Search Public Records
Where can I search for free public records?
Many vital records in South Dakota are freely and readily available to the public but can demand personal time and effort. After 100 years, South Dakota birth certificates become accessible to the public. You can browse through the South Dakota birth, marriage, and divorce record archives, but be prepared to dedicate a significant amount of time reviewing records.
Are South Dakota Vital Records Open to the Public?
Access to South Dakota vital records will depend on the record type and the year the birth, death, or marriage occurred. Third-party websites can make it easier to research specific types of vital records as they are not limited to a particular geographic location. While they can be a helpful reference point when researching records, the data on third-party sites may differ from official government records.
To find a record on a third-party website, you must provide the following information:
- The location of the record you’re looking for, including the city, county, or state where it was recorded.
- The name of the person on record, if it is not a minor.
How to Verify if Your Vital Record is Official
Each state, county, and municipality creates and issues unique vital records. To confirm whether your certificate is a certified or informational copy, you can compare your birth, death, or marriage certificate with official certified copies. The appearance of certificates can vary depending on the county in which they were issued. Informational copies of vital records can be recognized by a stamp or large print across the face of the document that reads “Informational, Not a Valid Document to Establish Identity” or something similar.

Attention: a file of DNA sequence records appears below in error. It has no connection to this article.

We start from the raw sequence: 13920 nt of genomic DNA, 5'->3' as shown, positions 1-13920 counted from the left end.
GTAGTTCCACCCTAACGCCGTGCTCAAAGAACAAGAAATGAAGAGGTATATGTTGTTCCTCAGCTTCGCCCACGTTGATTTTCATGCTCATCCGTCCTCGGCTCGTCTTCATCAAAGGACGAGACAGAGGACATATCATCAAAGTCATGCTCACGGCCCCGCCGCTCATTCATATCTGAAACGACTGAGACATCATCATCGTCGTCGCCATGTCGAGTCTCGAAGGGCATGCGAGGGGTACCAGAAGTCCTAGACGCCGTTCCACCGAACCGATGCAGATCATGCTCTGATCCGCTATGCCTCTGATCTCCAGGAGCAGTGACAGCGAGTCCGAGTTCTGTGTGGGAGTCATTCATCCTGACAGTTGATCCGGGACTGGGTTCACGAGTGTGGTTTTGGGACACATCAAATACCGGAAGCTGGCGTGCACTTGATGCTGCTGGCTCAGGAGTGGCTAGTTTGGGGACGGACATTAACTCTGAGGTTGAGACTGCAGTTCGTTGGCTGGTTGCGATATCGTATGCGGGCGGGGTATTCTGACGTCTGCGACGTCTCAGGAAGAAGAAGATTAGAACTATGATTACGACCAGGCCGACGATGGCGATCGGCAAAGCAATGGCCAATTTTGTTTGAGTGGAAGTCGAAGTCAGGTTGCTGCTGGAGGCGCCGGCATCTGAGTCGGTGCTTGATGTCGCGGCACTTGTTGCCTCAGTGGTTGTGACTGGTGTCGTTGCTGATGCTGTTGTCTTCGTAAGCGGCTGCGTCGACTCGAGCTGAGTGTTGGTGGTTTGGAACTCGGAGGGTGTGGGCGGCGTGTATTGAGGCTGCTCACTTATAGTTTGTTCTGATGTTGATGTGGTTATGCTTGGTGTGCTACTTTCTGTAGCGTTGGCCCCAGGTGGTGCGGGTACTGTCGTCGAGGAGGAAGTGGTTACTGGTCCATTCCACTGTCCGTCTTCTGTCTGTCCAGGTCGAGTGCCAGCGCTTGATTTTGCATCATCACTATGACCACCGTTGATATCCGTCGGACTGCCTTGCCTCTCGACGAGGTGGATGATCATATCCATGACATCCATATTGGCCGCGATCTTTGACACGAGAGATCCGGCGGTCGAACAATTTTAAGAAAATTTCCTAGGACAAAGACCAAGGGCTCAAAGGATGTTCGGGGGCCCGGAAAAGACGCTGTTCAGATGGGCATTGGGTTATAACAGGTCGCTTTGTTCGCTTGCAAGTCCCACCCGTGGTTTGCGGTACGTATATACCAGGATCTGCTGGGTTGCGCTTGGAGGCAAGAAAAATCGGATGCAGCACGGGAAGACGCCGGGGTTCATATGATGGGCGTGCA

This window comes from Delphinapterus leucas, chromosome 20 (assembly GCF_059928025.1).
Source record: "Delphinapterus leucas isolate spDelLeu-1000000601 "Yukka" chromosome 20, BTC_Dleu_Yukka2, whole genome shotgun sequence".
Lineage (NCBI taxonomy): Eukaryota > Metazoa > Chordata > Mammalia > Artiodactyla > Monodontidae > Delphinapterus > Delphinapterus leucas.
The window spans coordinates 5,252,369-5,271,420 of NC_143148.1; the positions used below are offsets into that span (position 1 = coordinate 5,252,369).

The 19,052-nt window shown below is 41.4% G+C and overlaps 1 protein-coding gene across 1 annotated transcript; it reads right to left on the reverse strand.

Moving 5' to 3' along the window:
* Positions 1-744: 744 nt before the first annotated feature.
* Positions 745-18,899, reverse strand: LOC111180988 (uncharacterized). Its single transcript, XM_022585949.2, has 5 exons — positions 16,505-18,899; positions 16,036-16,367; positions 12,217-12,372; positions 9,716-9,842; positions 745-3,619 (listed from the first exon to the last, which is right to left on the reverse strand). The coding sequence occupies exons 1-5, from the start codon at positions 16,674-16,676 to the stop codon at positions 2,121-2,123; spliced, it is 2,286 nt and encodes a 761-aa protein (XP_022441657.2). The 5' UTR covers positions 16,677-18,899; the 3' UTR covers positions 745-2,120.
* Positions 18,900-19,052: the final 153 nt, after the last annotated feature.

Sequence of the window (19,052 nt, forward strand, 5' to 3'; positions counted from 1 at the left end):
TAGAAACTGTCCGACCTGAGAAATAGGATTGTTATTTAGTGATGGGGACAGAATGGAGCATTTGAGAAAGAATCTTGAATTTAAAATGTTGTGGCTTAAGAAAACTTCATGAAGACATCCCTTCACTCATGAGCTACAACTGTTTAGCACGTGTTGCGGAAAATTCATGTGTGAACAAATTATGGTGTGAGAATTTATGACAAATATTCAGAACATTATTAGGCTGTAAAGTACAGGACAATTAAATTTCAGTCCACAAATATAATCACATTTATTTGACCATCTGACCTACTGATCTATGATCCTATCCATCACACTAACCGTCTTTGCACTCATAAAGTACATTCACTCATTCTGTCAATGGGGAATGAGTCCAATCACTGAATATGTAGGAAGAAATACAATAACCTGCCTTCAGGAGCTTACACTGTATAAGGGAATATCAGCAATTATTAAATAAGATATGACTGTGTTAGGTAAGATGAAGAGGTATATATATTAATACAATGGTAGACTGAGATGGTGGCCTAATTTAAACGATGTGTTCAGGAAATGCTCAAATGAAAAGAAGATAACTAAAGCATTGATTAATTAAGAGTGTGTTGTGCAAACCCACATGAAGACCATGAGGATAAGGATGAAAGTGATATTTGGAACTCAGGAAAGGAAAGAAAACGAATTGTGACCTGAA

What Are the Differences between Authorized Copies Versus Informational Copies?
Unlike informational copies, authorized (certified) copies of vital records can be used for identification purposes. These legal documents are only issued to people with a direct and tangible interest in the document.
Informational copies of birth, death, or marriage certificates are unofficial and not intended for official purposes like establishing identity or obtaining a passport. Instead, they are typically used for personal record-keeping, genealogical research, or display purposes. These copies may also be referred to as short-form, unofficial (non-certified), “heirloom,” or “commemorative” certificates. To request an uncertified informational copy of a birth, marriage, or death certificate in South Dakota, you must provide the fee, an accepted form of identification, and a completed application form. However, you do not need to provide a sworn statement.
Find more references regarding birth, death, and marriage certificates in the resources section.